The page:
In a quote made famous by basketball legend Michael Jordan, it’s said that “you only make the shots you’re willing to miss.” It seems apt, therefore, that one of the biggest digital media long shots of recent times is centred on basketball and is currently paying off big time. 

At Yard, we’re always interested in tracking the latest developments in the wide world of digital media, and a new NBA highlight marketplace is definitely one that has caught our collective eye. The NBA, with annual revenue of over $8bn in both 2018 and 2019, is a huge industry in and of itself, but this latest partnership offers even more value.

NBA Top Shot, an invention of Canadian blockchain company Dapper Labs, allows users to purchase, sell and trade a digital collection of highlights, known on the platform as Top Shot Moments, that they can then add to their personal collection. The highlights are offered as NFTs, short for non-fungible tokens, and are a prime example of the rapidly emerging market for trading in digital assets. 

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A prime market: The NBA is one of the largest sports industries in the world, with revenue of over $8bn per year.

But what does it actually mean to ‘own’ a sports highlight? 

Is the owner of the Top Shot Moment now the copyright holder for the original highlight? And if so, can they lodge a claim for remuneration any time this thundering dunk or mystifying no-look pass gets uploaded to YouTube, or played as part of a TV highlights package? 

Well, no, they don’t actually own that highlight in the traditional sense. They’re not even the only one to own that highlight on the Top Shots platform. Some highlights see up to 150,000 of the same clip released to the marketplace, with the lowest serial numbers attracting the highest prices. More on that later. 

The technical term for these assets is non-fungible tokens, which despite sounding like something your doctor might prescribe a cream for, is in fact the latest commodity sweeping the world of digital media. 


NFTs took on a new level of mainstream notoriety in early March when rock royalty Kings of Leon announced that they would be making their new album available for purchase as a non-fungible token.  

Another high-profile NFT sale was the recent case of Twitter co-founder and CEO Jack Dorsey selling his first ever tweet as an NFT and fetching a price just in excess of $2.9m!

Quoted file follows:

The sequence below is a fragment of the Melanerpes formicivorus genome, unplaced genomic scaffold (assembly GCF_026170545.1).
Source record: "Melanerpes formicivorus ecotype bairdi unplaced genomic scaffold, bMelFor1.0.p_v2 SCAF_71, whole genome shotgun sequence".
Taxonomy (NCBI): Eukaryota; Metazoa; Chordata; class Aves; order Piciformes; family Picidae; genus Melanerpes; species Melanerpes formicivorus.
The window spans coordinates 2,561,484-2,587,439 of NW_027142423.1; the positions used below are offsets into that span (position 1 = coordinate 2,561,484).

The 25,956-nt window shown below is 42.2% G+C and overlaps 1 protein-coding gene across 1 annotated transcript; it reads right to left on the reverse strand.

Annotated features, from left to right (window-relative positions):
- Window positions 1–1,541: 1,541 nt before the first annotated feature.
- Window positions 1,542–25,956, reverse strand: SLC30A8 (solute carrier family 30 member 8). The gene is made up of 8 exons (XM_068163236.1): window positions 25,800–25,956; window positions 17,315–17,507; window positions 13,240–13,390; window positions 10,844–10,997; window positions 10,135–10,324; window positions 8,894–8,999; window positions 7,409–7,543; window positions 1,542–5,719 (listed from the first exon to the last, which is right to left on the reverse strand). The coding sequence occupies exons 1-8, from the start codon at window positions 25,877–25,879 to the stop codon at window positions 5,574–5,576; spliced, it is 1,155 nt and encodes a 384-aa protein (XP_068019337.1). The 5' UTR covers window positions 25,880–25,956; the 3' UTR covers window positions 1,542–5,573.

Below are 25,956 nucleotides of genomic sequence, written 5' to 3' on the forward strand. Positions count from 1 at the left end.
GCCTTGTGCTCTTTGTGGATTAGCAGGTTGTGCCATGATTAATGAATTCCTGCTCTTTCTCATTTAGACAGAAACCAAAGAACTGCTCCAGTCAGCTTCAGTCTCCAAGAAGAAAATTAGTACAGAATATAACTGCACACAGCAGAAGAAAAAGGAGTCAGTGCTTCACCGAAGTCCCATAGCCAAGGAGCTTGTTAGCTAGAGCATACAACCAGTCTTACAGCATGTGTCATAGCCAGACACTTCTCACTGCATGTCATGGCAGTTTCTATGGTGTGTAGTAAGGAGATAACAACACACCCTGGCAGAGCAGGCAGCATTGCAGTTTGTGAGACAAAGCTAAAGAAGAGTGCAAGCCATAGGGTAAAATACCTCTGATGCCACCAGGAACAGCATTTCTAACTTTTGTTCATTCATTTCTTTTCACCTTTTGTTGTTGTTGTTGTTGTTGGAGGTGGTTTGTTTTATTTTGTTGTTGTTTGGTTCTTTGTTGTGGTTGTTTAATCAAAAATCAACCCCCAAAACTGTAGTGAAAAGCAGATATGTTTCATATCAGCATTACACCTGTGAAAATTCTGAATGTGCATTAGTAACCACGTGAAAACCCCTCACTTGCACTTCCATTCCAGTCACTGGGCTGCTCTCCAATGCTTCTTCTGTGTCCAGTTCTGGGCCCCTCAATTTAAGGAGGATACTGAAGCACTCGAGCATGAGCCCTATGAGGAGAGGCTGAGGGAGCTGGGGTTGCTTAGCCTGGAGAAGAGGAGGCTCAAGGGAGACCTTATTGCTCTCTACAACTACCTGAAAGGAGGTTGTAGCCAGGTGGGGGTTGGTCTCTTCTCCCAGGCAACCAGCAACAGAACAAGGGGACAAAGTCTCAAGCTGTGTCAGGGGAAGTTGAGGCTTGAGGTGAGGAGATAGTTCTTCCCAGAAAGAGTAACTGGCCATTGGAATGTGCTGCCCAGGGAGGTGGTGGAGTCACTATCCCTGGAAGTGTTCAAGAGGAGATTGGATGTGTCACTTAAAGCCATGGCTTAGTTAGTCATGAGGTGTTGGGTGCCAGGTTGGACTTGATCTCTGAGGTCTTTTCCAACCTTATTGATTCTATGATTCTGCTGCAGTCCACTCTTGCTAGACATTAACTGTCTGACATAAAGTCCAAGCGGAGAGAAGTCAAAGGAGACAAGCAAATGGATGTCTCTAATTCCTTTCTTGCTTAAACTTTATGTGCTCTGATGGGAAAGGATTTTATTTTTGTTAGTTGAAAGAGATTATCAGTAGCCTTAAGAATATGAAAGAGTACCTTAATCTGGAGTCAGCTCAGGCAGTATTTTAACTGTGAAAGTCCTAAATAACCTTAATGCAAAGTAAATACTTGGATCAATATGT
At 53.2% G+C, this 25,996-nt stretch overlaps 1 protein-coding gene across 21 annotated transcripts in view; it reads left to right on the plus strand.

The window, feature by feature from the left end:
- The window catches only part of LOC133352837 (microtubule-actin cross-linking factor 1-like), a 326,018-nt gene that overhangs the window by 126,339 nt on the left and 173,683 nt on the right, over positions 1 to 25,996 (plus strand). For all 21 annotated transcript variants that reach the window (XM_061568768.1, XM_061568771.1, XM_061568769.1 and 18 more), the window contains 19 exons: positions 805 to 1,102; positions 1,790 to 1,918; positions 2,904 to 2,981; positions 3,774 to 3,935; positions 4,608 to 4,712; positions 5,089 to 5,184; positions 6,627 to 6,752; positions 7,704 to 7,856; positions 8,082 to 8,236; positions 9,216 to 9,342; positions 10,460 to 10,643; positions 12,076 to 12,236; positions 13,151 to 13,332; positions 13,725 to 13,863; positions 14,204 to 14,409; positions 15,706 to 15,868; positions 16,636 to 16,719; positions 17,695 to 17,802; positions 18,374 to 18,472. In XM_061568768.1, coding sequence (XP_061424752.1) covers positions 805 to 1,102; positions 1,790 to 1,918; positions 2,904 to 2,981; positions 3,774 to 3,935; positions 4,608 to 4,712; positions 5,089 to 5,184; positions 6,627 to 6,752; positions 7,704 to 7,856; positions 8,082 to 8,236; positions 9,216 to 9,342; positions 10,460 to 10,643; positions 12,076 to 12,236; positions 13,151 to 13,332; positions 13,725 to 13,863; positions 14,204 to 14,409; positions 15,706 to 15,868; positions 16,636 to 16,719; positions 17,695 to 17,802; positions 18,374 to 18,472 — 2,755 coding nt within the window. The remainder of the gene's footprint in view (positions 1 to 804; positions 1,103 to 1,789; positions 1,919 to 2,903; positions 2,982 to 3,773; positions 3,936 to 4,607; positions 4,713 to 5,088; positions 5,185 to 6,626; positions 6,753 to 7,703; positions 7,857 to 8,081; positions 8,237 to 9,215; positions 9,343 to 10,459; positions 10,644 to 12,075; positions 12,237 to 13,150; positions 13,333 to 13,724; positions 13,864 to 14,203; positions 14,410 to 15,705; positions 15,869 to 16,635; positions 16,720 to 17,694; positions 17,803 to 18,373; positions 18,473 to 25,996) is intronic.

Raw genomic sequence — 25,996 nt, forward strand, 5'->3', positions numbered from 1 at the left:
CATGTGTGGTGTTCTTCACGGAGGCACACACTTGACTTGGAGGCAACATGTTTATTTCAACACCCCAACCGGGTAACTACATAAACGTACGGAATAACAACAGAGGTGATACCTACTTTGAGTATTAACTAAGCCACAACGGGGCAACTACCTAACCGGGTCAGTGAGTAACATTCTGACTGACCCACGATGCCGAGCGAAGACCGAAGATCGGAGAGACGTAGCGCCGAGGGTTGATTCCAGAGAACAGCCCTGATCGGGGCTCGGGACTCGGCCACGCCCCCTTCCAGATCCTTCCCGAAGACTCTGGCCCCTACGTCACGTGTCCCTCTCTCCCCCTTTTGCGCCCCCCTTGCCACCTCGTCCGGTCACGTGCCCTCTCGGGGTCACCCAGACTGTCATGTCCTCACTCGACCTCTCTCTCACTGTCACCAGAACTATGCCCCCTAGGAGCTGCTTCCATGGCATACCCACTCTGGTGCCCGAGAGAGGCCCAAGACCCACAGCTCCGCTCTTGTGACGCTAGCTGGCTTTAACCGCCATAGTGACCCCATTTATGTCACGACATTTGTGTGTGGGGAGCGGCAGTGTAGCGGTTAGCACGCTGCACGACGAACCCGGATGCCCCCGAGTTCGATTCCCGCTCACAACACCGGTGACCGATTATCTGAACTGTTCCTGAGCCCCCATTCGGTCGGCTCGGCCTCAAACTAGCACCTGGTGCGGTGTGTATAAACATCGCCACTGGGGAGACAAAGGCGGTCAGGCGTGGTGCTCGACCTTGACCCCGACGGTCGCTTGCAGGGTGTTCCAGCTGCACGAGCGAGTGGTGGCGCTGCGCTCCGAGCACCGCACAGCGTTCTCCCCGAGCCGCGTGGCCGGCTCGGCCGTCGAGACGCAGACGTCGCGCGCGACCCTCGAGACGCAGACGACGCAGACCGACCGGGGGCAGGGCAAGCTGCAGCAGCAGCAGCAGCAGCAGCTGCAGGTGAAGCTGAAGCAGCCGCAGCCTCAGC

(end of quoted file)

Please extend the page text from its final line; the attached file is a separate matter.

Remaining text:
But what exactly is a non-fungible token? 

It might be easiest to first look at what a fungible token is. Fungible, derived from a Latin phrase that means “to serve in place of” refers to goods that are mutually interchangeable, able to replaced by an identical item. The most famous fungible tokens in the mainstream at present are cryptocurrencies. 

NFTs, therefore, are not interchangeable, as in theory they are unique and each hold their own specific value. That’s easy enough to understand when it comes to a one-of-a-kind tweet. But didn’t we just cover that some of these NBA Top Shot highlights reach the marketplace in batches of up to 150,000 of the same clip? How can they be unique? 

That’s where the serial number comes in. In a similar way to bank notes – where a serial number like 12345678 could make a note particularly valuable to collectors – a Top Shot Moment serial number marks each individual highlight with its own unique identifier. 

That means that opening a Top Shot pack – we’ll get to that – and receiving the perfect combination of a sought-after highlight clip and prime serial number, can see the value of that highlight skyrocket. Just look at the recent sale of a Lebron James dunk, serial number #12, which changed hands for $208,000 in March. 

While it is usually a case of the lower the serial number the better, there are some other factors. For example, any highlights of Greek-born NBA superstar Giannis Antetokounmpo with the serial number #34 will fetch a particularly high price, as this is his jersey number.  

So, while a splashy album release or robot painting may get more mainstream press, it could be argued that NBA Top Shot, with over 800,000 registered members to date, is truly exploiting the potential of NFTs in the most impressive ways. 


The real trick here, which speaks to the heart of marketing, is that Dapper Labs have managed to submit the supply and demand equilibrium to their will and create a perception that something previously available in abundance – sports highlights – is actually a rare and must-own commodity.